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1Joined together, combined, or associated.
- ‘A small city of conjunct houses of unfired bricks and without streets was built in the town at Catal Huyuk in Turkey.’
- ‘A poet may not open up continents but he can make readers join in his solitude and shame, bringing about a kind of church, or ‘pleasure-dome’, of sympathetic conjunct attention.’
- ‘These two conjunct objects of the Divine Covenant are to be carefully considered, in order to obtain a clear and accurate view of miraculous inspiration by the Holy Ghost.’
- 1.1Music Relating to the movement of a melody between adjacent notes of the scale.
- ‘These examples show how naturally he thinks in terms of conjunct motion in the bass.’
- ‘Her preferred textures are thin, often of single lines; although conjunct motion dominates, tonal associations are studiously avoided and contrapuntal combinations are consistently dissonant.’
- 1.2Astrology In conjunction with.‘Moon conjunct Jupiter’
- ‘Saturn is conjunct the US natal Jupiter, which will make the difficult tasks somewhat easier.’
- ‘In my own chart, the Moon is in Scorpio, and Uranus is conjunct my Libra Ascendant, but Aquarius is not particularly prominent at all.’
- ‘The Libran Sun conjunct Neptune signifies an illusionist, capable of living up to the dream and believing it himself.’
- ‘Pluto is conjunct the Midheaven from the ninth house, along with Mercury, which is still retrograde, and in the tenth house.’
- ‘Mars in Aquarius will soon to be exactly conjunct Neptune on May 14 th.’
1Each of two or more things which are joined or associated.
- ‘If there are a few conjuncts that are important enough to be included, let me know, and will add those definitions to the file.’
- ‘The complex text may contain as many or as few conjuncts and other typographical features as the typeface designers and engineers care to include.’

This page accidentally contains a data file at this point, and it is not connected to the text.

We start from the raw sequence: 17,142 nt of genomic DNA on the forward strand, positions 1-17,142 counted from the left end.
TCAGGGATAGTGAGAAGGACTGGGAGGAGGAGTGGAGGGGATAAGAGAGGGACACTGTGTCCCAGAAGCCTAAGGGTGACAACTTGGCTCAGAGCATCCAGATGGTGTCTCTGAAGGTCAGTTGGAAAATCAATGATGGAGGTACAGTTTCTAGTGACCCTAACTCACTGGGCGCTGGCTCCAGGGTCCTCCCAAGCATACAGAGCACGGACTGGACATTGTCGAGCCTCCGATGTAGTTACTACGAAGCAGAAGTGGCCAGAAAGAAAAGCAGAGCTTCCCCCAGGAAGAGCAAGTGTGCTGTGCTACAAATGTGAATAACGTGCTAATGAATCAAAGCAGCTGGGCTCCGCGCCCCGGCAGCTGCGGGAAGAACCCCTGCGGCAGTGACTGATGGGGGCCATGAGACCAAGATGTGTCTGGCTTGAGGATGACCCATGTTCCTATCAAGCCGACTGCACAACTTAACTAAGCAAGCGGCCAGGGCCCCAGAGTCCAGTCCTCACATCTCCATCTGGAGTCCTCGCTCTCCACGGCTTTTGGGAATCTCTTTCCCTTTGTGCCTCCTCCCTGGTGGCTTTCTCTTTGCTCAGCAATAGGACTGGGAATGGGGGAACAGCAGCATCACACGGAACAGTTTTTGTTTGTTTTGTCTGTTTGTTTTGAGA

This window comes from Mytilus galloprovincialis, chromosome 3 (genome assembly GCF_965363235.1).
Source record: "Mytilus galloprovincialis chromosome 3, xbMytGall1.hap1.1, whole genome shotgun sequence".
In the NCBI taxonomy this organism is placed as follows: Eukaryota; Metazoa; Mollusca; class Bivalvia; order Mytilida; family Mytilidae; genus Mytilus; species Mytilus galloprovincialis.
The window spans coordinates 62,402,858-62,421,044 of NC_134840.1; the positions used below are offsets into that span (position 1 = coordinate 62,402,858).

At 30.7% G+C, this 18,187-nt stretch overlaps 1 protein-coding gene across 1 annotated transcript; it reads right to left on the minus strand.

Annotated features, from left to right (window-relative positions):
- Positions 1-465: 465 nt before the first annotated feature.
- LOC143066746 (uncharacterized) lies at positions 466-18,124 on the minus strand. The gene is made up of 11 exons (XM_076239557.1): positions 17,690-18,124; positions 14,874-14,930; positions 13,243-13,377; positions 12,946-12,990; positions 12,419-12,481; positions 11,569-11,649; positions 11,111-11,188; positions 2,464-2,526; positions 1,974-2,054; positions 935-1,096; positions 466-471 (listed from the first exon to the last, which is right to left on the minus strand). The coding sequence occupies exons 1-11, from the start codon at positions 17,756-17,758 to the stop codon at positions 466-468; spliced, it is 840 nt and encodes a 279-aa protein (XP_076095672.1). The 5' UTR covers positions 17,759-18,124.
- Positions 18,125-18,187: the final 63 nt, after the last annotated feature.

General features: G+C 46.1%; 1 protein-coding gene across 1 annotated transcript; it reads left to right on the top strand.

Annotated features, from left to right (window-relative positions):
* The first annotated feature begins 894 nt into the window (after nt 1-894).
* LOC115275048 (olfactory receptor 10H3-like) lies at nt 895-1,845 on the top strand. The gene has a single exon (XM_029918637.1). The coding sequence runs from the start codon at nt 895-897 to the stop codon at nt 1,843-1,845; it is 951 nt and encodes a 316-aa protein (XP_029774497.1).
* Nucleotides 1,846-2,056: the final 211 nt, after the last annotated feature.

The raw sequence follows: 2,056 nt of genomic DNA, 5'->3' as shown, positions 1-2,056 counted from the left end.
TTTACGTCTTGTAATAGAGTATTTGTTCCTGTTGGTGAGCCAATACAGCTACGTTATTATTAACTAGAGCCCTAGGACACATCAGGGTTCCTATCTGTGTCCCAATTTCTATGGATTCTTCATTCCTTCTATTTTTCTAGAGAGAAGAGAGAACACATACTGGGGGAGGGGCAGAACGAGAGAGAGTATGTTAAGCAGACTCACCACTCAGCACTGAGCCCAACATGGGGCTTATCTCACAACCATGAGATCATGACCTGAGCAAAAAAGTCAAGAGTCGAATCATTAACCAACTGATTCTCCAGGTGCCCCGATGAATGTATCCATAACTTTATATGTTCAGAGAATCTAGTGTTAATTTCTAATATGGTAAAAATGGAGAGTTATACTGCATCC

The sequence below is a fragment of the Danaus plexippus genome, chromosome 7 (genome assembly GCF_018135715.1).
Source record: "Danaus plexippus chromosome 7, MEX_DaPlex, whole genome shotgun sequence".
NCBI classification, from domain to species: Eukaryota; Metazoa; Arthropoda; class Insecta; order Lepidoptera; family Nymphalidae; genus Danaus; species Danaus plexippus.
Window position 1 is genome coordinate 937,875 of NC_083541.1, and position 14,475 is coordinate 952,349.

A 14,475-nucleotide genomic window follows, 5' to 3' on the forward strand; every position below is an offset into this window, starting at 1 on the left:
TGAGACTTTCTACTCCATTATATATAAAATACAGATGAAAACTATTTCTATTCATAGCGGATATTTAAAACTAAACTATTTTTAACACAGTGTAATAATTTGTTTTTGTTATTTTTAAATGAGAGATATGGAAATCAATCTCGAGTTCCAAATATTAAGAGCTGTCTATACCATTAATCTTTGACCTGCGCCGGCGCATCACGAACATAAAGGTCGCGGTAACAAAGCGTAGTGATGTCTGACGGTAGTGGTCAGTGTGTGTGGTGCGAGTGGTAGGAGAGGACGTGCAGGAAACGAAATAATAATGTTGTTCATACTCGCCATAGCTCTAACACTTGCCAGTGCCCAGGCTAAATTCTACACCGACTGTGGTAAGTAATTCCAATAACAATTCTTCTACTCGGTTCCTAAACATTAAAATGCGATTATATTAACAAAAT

- ‘There is a separate section dealing with the formation of conjuncts.’
- 1.1Logic Each of the terms of a conjunctive proposition.
- ‘If two conjunctions are logically equivalent, it does not follow that the conjuncts of one are logically equivalent to the conjuncts of the other.’
- ‘It might be objected to this that there is a greater chance of the conjunction being false than a single conjunct.’
- ‘Again, the fundamental idea is that the interpretation of the left conjunct can affect the interpretation of the right conjunct.’
- ‘Contents of conjunctions are the intersections of the sets representing their conjuncts.’
- ‘Most of the conjuncts will be vacuously true by virtue of having false antecedents - i.e., there will be indefinitely many things that John did not say.’
- 1.2Grammar An adverbial whose function is to join two sentences or other discourse units (e.g. however, anyway, in the first place).
- ‘In any case, prepositions omitted in second conjuncts are routine.’
- ‘So far so good, but now he's stuck: not inverting the second conjunct would be very odd, while inverting it is hardly any better.’
- ‘Here the two conjuncts have all their verbs and the ‘using’ clauses come before the ‘computing’ clauses.’
- ‘In the third case, the shared constituent is a prepositional phrase, connected to noun phrases in both conjuncts.’
- ‘This is therefore a hybrid form, featuring the idiomatic transitive usage for the first two conjuncts and a more typical intransitive for the third.’
Late Middle English: from Latin conjunctus, past participle of conjungere ‘join together’ (see conjoin).
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